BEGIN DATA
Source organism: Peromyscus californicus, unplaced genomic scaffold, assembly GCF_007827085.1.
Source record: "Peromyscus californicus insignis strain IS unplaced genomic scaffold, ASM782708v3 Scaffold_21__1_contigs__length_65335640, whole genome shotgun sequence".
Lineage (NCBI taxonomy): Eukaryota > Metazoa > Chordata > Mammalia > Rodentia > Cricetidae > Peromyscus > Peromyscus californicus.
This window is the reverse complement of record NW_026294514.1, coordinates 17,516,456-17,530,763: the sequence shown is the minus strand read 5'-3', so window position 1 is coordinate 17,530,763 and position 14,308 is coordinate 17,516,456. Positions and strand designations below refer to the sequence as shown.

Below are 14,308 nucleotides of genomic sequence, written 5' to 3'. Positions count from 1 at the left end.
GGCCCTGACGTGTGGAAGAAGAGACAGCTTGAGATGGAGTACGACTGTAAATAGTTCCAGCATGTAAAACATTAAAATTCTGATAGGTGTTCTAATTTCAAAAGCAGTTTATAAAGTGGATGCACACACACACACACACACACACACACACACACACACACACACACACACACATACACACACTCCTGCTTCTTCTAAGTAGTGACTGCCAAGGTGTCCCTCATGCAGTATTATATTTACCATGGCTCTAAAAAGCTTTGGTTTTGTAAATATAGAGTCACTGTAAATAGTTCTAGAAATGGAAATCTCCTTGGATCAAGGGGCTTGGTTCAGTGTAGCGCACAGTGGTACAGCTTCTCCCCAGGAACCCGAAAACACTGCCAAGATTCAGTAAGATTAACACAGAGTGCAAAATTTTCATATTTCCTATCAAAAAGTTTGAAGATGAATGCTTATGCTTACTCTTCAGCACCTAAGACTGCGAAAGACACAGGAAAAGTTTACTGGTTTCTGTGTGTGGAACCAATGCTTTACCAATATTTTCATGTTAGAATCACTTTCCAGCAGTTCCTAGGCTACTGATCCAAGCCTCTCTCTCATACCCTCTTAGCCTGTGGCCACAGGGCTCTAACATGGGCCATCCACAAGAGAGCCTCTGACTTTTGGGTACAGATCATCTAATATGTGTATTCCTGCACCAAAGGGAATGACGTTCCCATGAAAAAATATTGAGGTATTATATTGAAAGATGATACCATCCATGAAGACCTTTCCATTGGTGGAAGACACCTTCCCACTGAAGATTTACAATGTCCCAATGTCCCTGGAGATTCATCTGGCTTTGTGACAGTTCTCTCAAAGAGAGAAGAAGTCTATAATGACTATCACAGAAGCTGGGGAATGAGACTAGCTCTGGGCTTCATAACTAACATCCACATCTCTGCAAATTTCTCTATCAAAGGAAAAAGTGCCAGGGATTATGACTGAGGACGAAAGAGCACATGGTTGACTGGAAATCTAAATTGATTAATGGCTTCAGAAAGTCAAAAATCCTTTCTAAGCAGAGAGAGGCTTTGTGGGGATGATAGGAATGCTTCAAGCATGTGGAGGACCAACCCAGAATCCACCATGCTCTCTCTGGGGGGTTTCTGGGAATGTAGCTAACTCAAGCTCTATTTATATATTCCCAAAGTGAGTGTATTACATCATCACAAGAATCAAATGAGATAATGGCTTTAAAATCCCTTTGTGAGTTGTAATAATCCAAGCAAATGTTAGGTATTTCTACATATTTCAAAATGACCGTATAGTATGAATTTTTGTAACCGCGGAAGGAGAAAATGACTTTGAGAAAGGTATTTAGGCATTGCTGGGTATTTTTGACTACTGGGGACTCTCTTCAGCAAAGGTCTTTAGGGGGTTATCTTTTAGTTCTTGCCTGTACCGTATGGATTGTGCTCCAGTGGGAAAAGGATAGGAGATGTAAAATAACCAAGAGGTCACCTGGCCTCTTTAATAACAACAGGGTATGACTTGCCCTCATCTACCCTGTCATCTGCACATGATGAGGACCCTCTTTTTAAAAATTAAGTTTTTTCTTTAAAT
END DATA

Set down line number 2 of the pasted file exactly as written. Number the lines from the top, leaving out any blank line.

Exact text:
Source record: "Peromyscus californicus insignis strain IS unplaced genomic scaffold, ASM782708v3 Scaffold_21__1_contigs__length_65335640, whole genome shotgun sequence".